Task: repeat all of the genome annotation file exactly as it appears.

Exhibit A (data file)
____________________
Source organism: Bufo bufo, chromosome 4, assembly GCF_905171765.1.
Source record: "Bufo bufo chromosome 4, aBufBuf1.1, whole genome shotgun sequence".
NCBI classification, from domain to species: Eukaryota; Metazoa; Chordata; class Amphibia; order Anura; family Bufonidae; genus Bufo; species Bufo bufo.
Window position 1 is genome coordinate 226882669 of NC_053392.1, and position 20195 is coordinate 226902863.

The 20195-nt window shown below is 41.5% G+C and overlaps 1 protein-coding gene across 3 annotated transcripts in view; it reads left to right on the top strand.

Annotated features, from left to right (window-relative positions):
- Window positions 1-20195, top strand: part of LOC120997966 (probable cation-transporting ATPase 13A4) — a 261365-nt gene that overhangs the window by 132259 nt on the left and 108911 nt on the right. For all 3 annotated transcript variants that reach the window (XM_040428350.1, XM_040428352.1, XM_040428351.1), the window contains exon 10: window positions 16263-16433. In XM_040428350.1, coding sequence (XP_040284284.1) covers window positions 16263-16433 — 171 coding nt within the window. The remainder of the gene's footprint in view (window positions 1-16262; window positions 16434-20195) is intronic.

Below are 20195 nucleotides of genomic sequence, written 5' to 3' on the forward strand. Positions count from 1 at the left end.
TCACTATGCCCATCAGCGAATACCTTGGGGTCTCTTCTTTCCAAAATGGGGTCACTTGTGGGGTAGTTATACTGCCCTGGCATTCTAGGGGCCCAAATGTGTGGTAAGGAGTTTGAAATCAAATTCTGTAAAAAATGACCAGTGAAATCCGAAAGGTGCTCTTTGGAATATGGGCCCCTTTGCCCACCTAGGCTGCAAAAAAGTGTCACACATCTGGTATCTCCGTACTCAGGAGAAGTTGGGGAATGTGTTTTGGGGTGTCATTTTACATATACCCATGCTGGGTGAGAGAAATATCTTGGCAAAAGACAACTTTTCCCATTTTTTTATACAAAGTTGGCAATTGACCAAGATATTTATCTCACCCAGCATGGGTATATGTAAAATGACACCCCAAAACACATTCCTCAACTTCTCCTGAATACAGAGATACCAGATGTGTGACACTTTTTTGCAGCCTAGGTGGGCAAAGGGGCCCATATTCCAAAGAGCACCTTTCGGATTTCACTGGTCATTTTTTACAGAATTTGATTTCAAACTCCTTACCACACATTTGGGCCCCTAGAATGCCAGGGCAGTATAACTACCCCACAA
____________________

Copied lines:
Source organism: Bufo bufo, chromosome 4, assembly GCF_905171765.1.
Source record: "Bufo bufo chromosome 4, aBufBuf1.1, whole genome shotgun sequence".
NCBI classification, from domain to species: Eukaryota; Metazoa; Chordata; class Amphibia; order Anura; family Bufonidae; genus Bufo; species Bufo bufo.
Window position 1 is genome coordinate 226882669 of NC_053392.1, and position 20195 is coordinate 226902863.

The 20195-nt window shown below is 41.5% G+C and overlaps 1 protein-coding gene across 3 annotated transcripts in view; it reads left to right on the top strand.

Annotated features, from left to right (window-relative positions):
- Window positions 1-20195, top strand: part of LOC120997966 (probable cation-transporting ATPase 13A4) — a 261365-nt gene that overhangs the window by 132259 nt on the left and 108911 nt on the right. For all 3 annotated transcript variants that reach the window (XM_040428350.1, XM_040428352.1, XM_040428351.1), the window contains exon 10: window positions 16263-16433. In XM_040428350.1, coding sequence (XP_040284284.1) covers window positions 16263-16433 — 171 coding nt within the window. The remainder of the gene's footprint in view (window positions 1-16262; window positions 16434-20195) is intronic.

Below are 20195 nucleotides of genomic sequence, written 5' to 3' on the forward strand. Positions count from 1 at the left end.
TCACTATGCCCATCAGCGAATACCTTGGGGTCTCTTCTTTCCAAAATGGGGTCACTTGTGGGGTAGTTATACTGCCCTGGCATTCTAGGGGCCCAAATGTGTGGTAAGGAGTTTGAAATCAAATTCTGTAAAAAATGACCAGTGAAATCCGAAAGGTGCTCTTTGGAATATGGGCCCCTTTGCCCACCTAGGCTGCAAAAAAGTGTCACACATCTGGTATCTCCGTACTCAGGAGAAGTTGGGGAATGTGTTTTGGGGTGTCATTTTACATATACCCATGCTGGGTGAGAGAAATATCTTGGCAAAAGACAACTTTTCCCATTTTTTTATACAAAGTTGGCAATTGACCAAGATATTTATCTCACCCAGCATGGGTATATGTAAAATGACACCCCAAAACACATTCCTCAACTTCTCCTGAATACAGAGATACCAGATGTGTGACACTTTTTTGCAGCCTAGGTGGGCAAAGGGGCCCATATTCCAAAGAGCACCTTTCGGATTTCACTGGTCATTTTTTACAGAATTTGATTTCAAACTCCTTACCACACATTTGGGCCCCTAGAATGCCAGGGCAGTATAACTACCCCACAA